According to McAfee, the area of Big Bone Lick covered about ten acres, completely bare of timber and greenery. The land containing the lick had been worn away to the depth of about three or four feet by countless animal hooves and tongues. A creek ran through the site, fed by two streams of salt water. McAfee and his surveying party found a great number of mammoth bones in and around the lick. Portions of backbones lay on top of the ground. Some of these bones served as seats for some of McAfee’s men. The long ribs served as tent poles. A tusk found protruding from a bank measured six feet. Huge teeth, had a grinding surface of seventy-five inches. He noted that on July 5, 1773, Captain Thomas Bullitt surveyed “a tract of very good land on Big Bone creek.” He met some Delaware Indians who told him that the “big bones just as he saw them now, had been there ever since his remembrance, as well as that of his oldest people.” Due to the salt found at Big Bone, pioneers constructed a crude fort at the site to protect those who came there to collect the precious commodity.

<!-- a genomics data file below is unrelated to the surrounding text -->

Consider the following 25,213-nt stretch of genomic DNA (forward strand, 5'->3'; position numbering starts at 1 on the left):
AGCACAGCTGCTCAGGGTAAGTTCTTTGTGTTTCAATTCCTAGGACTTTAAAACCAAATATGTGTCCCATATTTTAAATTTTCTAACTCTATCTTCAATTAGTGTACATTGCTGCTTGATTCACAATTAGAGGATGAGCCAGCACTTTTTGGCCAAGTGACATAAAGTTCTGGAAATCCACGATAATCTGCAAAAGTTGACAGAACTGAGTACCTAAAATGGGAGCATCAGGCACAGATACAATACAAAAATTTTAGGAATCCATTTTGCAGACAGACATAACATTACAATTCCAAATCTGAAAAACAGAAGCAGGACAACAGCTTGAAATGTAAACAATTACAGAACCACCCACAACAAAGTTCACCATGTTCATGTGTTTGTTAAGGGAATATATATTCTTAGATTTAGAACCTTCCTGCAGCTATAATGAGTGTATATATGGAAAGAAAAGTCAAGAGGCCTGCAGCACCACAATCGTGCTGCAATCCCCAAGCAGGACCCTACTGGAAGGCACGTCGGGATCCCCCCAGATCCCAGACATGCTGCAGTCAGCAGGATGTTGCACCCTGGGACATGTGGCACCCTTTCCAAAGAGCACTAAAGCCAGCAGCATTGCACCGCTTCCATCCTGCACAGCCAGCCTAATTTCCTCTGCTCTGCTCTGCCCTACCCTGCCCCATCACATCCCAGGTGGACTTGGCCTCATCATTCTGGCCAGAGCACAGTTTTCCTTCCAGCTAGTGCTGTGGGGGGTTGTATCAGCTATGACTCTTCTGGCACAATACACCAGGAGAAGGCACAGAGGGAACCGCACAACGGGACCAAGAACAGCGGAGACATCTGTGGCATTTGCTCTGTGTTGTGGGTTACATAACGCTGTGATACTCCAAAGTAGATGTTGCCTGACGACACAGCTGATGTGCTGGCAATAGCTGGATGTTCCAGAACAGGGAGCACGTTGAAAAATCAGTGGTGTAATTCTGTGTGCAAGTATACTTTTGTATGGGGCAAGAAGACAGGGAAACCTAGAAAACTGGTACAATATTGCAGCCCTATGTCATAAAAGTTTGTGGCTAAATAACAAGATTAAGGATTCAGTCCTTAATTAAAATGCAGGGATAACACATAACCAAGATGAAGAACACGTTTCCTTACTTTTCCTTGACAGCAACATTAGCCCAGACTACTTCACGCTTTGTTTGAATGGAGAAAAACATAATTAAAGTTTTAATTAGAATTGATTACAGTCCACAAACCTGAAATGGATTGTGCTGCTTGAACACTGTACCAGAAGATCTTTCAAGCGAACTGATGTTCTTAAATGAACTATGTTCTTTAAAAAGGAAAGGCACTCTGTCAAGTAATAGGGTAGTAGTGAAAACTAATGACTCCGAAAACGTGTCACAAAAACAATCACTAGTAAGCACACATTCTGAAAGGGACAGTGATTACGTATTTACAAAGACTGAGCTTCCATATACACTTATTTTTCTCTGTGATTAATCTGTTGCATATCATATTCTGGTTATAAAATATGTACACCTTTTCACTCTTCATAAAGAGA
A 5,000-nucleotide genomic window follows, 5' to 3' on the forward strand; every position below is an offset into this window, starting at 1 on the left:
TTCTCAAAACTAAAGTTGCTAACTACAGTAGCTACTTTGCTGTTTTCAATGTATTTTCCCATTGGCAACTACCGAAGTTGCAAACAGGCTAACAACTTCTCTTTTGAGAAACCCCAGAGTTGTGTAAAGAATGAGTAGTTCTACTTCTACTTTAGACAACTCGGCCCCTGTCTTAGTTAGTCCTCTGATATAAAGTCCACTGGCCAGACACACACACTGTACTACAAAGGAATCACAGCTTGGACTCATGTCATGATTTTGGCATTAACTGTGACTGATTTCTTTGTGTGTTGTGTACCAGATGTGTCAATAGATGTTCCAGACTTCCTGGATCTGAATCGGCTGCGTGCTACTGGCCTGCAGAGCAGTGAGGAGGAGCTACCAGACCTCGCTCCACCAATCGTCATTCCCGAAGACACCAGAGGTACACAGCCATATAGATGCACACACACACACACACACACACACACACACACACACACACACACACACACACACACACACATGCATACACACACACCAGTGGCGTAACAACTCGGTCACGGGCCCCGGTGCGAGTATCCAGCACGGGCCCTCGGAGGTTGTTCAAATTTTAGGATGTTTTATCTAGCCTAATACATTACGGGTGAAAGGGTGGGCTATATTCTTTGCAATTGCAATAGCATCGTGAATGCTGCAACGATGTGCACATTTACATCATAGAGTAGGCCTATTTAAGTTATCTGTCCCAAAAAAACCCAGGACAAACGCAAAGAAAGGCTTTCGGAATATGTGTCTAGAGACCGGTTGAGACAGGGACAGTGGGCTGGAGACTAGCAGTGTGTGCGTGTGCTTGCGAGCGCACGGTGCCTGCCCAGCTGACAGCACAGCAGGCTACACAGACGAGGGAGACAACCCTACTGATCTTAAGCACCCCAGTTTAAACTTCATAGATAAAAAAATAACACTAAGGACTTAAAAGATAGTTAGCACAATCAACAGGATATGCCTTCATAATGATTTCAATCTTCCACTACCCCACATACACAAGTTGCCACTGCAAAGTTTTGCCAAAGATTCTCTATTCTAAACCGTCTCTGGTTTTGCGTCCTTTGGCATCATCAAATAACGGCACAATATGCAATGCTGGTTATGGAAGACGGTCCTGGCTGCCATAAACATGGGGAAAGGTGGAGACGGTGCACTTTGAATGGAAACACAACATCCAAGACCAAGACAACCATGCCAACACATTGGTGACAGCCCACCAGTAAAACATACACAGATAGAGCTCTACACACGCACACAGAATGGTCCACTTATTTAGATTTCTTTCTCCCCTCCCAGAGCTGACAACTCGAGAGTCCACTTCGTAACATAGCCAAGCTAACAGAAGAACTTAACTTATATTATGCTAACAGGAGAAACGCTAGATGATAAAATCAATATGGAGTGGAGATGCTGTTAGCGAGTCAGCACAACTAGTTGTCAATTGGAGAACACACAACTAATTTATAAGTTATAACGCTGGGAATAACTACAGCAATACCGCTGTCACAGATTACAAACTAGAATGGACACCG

Big Bone Lick had a successful salt-making operation. Its proximity to the Ohio River made it ideal for the salt trade. To make one bushel of salt took six hundred gallons of water from the salt springs. The water would be boiled down until only the salt remained. Entrepreneurs installed large, flat evaporating furnaces to create more salt quickly and efficiently. Nevertheless, by 1812, due to the discovery of other salt deposits in the Ohio Valley, the salt industry of Big Bone Lick came to a close.
The ancient bones found in Kentucky soon became the talk of the scientific world. Collectors wanted specimens to add to their collections of curiosities. In 1803 Dr. William Goforth, a Cincinnati physician, collected and shipped five tons of bone specimens to Pittsburg around 1804, intending to send them on to Philadelphia to be sold for use in scientific investigations.